The pattern of mistakes of the three students is wrong in applying the denominator equalization procedure. Here is a picture showing this (Figure 4).

Figure 4.

Example of an error pattern in applying the denominator equalization procedure to the fraction addition operation.

In the questions, participants are asked to solve two fraction addition questions. In the first problem (part a), students are asked to solve questions 13+13=.This question aims to reveal students’ understanding of the fraction addition operation with the same denominator. For this problem, students give the correct answer: 13+13=23.

In the second problem (part b), students are asked to solve questions 13+12=.This problem aims to reveal students’ understanding of the sum of fractions with different denominators. In this problem, students give answers: 13+12=16+16=26. Learners already know the procedure to do the denominator in the addition operation of fractions. So when he sees the question 13+12=, he performs the denominator equalization procedure by changing 3 to 6 in the first term and changing 2 to 6 in the second term. However, students do not make numerator changes. So, participants already know the denominator equalization procedure, but do not make adjustments to the numerator. In other words, students mistakenly understand the denominator equalization procedure in fraction addition operations.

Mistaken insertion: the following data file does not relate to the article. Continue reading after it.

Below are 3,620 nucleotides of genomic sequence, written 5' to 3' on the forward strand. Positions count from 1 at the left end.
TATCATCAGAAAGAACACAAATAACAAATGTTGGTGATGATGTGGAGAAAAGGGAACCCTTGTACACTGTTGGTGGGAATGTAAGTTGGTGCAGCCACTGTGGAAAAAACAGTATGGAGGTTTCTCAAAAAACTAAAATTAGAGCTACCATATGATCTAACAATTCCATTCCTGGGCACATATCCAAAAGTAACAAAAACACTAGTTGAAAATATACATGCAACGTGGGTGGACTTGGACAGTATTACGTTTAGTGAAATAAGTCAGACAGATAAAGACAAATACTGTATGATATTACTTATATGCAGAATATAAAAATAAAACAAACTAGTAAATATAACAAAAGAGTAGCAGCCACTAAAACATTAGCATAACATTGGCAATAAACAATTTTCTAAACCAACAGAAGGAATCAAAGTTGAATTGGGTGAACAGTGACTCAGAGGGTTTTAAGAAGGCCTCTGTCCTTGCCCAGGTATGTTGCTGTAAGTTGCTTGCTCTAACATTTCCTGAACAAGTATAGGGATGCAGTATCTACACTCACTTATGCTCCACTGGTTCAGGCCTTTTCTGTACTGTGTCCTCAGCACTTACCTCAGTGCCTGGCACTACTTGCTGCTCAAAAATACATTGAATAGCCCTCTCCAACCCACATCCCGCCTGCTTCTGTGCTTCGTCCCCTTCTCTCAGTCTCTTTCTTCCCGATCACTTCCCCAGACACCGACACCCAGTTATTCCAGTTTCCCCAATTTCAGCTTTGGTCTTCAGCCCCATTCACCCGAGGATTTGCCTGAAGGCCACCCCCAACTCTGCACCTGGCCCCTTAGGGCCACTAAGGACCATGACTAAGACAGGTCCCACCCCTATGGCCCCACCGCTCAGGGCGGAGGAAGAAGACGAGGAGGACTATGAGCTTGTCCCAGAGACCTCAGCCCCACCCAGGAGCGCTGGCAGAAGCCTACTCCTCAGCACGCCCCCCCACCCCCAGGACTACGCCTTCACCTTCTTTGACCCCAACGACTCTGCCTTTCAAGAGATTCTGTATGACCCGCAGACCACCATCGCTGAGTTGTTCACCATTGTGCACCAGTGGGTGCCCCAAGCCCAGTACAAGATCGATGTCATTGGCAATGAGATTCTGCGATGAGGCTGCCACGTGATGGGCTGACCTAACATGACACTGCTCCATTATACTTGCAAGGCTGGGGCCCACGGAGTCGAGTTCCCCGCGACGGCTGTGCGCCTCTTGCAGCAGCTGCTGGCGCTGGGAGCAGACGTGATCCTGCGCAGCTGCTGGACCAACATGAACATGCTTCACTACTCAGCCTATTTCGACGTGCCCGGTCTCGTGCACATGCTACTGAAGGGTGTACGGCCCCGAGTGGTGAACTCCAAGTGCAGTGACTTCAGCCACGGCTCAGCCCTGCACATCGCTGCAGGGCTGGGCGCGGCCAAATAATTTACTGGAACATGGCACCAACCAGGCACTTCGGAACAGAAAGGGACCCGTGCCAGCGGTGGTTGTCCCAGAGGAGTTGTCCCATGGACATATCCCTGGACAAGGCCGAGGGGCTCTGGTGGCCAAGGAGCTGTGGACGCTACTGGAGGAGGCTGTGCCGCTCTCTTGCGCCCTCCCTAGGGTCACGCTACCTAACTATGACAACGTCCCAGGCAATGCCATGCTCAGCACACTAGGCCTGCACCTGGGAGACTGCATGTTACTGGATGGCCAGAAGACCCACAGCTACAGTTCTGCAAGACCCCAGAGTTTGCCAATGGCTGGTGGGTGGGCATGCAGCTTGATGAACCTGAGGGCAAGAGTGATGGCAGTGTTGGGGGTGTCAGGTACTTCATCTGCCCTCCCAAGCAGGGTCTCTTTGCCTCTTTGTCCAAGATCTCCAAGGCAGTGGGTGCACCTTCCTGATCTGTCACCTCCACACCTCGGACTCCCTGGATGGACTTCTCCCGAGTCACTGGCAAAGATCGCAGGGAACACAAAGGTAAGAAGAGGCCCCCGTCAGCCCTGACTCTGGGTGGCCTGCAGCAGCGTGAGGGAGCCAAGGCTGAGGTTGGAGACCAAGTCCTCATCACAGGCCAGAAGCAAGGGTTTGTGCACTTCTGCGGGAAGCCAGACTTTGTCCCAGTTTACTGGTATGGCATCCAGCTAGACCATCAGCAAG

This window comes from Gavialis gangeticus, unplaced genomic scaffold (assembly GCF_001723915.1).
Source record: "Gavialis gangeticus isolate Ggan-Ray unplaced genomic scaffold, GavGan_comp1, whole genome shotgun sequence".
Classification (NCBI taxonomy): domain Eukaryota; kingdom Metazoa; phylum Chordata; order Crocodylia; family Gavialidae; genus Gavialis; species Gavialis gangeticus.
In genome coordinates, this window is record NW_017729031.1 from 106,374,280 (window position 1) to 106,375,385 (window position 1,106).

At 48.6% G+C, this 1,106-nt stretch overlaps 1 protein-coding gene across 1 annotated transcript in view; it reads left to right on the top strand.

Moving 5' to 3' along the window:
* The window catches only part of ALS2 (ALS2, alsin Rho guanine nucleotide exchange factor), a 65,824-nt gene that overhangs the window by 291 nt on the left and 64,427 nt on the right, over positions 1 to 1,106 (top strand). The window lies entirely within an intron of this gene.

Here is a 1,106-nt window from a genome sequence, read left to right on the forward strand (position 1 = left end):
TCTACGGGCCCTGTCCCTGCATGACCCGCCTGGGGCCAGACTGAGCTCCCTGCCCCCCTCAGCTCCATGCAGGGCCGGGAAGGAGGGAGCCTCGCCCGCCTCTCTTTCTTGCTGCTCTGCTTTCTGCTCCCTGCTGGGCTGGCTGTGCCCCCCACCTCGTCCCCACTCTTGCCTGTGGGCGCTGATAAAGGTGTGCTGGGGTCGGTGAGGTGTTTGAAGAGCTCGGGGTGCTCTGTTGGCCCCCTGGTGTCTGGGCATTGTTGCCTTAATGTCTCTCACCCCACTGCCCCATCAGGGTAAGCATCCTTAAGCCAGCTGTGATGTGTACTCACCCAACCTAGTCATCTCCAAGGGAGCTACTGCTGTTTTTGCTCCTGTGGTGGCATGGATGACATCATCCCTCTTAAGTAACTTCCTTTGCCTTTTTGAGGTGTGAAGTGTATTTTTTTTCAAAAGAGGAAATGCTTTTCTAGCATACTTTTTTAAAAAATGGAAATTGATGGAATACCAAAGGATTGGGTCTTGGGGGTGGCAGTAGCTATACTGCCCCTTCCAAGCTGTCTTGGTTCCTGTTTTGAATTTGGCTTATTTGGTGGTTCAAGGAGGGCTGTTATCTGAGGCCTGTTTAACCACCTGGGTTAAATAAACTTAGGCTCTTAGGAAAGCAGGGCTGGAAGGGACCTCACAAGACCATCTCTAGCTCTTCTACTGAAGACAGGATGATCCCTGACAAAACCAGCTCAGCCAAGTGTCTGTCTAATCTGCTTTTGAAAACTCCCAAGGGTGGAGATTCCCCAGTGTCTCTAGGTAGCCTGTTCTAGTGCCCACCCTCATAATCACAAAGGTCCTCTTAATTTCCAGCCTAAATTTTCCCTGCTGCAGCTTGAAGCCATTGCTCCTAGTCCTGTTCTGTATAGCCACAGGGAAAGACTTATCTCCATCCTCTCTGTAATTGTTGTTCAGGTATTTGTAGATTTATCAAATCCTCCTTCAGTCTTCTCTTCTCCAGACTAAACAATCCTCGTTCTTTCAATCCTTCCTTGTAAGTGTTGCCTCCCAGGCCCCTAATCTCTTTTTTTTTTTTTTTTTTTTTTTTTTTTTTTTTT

6.2 Students use the common denominator approach (for fraction addition) in the multiplication of fraction

The second error pattern is very interesting, namely, students apply the denominator equalization procedure in multiplication operations. Here is a picture showing this (Figure 5).

Figure 5.

Example of error pattern applying the denominator equalization procedure to multiplication operations.

In the problem, students are asked to solve questions 45×13=.This problem aims to reveal students’ understanding of fraction multiplication. In this problem, students give answers: 45×13=1215×515=6015÷5=43=113. There is an interesting thing, students apply the denominator equalization procedure (supposed to be the sum operation) on the fraction multiplication operation. So when he saw the problem 45×13=, he did the procedure of equating the denominator in the first syllable by changing 5 to 15 and in the second syllable changing 3 to 15. There were other interesting things done by students. He only did the multiplication, namely: 1215×515=6015. He then divides 6015by 5 to produce 43fractions. The interesting thing is that students apply the denominator equalization procedure in fraction multiplication operations.

6.3 In the division of fraction, students mistakenly apply the invert multiply algorithm